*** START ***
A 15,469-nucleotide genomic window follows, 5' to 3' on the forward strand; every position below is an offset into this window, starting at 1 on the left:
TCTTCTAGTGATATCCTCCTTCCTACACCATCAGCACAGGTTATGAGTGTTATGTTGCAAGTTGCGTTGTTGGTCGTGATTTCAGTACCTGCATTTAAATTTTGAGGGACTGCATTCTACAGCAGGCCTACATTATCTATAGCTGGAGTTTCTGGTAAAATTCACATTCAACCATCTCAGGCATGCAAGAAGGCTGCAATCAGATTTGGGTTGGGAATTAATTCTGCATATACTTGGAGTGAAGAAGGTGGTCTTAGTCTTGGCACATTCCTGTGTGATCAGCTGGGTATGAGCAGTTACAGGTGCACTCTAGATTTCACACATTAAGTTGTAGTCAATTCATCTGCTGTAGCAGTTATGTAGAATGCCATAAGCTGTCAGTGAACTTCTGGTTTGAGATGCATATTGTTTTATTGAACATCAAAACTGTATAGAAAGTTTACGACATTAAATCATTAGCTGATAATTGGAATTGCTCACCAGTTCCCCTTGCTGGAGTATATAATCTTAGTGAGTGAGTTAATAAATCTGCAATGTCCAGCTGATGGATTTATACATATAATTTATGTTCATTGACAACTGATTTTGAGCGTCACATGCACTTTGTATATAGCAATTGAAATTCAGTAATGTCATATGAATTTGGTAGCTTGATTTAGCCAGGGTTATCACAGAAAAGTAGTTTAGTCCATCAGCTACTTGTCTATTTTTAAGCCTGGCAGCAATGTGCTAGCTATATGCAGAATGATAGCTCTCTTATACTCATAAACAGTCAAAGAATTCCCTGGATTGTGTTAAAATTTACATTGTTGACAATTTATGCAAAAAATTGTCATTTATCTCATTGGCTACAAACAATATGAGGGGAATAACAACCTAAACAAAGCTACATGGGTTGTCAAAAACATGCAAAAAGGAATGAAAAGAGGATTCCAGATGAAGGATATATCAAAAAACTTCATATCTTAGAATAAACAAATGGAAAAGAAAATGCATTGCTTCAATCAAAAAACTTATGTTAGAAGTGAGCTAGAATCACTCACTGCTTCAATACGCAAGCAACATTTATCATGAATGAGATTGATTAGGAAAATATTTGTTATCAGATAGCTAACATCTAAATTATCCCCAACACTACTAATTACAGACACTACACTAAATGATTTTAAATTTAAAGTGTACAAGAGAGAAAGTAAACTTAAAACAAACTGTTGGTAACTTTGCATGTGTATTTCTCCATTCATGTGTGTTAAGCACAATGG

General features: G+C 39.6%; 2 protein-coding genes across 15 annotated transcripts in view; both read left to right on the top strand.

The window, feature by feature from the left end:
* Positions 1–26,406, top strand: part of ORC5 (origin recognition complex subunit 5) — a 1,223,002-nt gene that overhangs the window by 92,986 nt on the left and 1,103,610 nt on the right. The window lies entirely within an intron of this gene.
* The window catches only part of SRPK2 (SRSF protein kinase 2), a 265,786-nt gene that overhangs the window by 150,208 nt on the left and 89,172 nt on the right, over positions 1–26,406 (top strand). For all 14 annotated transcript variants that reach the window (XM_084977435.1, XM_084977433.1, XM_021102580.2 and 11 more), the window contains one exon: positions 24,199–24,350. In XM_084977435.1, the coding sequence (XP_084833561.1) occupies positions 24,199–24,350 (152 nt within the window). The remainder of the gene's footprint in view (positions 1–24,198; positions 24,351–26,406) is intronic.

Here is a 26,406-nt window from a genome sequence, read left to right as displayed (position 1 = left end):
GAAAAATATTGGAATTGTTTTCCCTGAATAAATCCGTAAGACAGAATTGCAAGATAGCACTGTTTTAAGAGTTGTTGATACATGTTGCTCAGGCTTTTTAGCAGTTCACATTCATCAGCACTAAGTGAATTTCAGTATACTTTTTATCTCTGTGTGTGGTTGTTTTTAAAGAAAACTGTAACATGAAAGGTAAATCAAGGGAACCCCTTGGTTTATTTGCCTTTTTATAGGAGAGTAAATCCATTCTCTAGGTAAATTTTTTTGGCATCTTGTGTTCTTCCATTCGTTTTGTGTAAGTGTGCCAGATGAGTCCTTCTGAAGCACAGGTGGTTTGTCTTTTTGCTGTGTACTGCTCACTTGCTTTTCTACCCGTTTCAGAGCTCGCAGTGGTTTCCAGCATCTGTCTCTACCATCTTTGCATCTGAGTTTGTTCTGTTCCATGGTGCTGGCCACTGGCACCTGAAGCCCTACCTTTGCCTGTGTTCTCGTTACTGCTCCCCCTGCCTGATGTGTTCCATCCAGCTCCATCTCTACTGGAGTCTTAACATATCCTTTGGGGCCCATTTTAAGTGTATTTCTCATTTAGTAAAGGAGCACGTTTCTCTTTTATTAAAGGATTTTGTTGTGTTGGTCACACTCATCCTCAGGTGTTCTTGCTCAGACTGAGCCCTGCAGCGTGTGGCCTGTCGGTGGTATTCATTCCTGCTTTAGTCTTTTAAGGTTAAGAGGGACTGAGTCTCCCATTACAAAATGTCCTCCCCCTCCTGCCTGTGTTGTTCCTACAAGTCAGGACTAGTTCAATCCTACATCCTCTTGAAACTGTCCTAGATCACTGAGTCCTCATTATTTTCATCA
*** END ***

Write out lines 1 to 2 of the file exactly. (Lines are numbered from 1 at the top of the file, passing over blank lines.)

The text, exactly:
A 15,469-nucleotide genomic window follows, 5' to 3' on the forward strand; every position below is an offset into this window, starting at 1 on the left:
TCTTCTAGTGATATCCTCCTTCCTACACCATCAGCACAGGTTATGAGTGTTATGTTGCAAGTTGCGTTGTTGGTCGTGATTTCAGTACCTGCATTTAAATTTTGAGGGACTGCATTCTACAGCAGGCCTACATTATCTATAGCTGGAGTTTCTGGTAAAATTCACATTCAACCATCTCAGGCATGCAAGAAGGCTGCAATCAGATTTGGGTTGGGAATTAATTCTGCATATACTTGGAGTGAAGAAGGTGGTCTTAGTCTTGGCACATTCCTGTGTGATCAGCTGGGTATGAGCAGTTACAGGTGCACTCTAGATTTCACACATTAAGTTGTAGTCAATTCATCTGCTGTAGCAGTTATGTAGAATGCCATAAGCTGTCAGTGAACTTCTGGTTTGAGATGCATATTGTTTTATTGAACATCAAAACTGTATAGAAAGTTTACGACATTAAATCATTAGCTGATAATTGGAATTGCTCACCAGTTCCCCTTGCTGGAGTATATAATCTTAGTGAGTGAGTTAATAAATCTGCAATGTCCAGCTGATGGATTTATACATATAATTTATGTTCATTGACAACTGATTTTGAGCGTCACATGCACTTTGTATATAGCAATTGAAATTCAGTAATGTCATATGAATTTGGTAGCTTGATTTAGCCAGGGTTATCACAGAAAAGTAGTTTAGTCCATCAGCTACTTGTCTATTTTTAAGCCTGGCAGCAATGTGCTAGCTATATGCAGAATGATAGCTCTCTTATACTCATAAACAGTCAAAGAATTCCCTGGATTGTGTTAAAATTTACATTGTTGACAATTTATGCAAAAAATTGTCATTTATCTCATTGGCTACAAACAATATGAGGGGAATAACAACCTAAACAAAGCTACATGGGTTGTCAAAAACATGCAAAAAGGAATGAAAAGAGGATTCCAGATGAAGGATATATCAAAAAACTTCATATCTTAGAATAAACAAATGGAAAAGAAAATGCATTGCTTCAATCAAAAAACTTATGTTAGAAGTGAGCTAGAATCACTCACTGCTTCAATACGCAAGCAACATTTATCATGAATGAGATTGATTAGGAAAATATTTGTTATCAGATAGCTAACATCTAAATTATCCCCAACACTACTAATTACAGACACTACACTAAATGATTTTAAATTTAAAGTGTACAAGAGAGAAAGTAAACTTAAAACAAACTGTTGGTAACTTTGCATGTGTATTTCTCCATTCATGTGTGTTAAGCACAATGG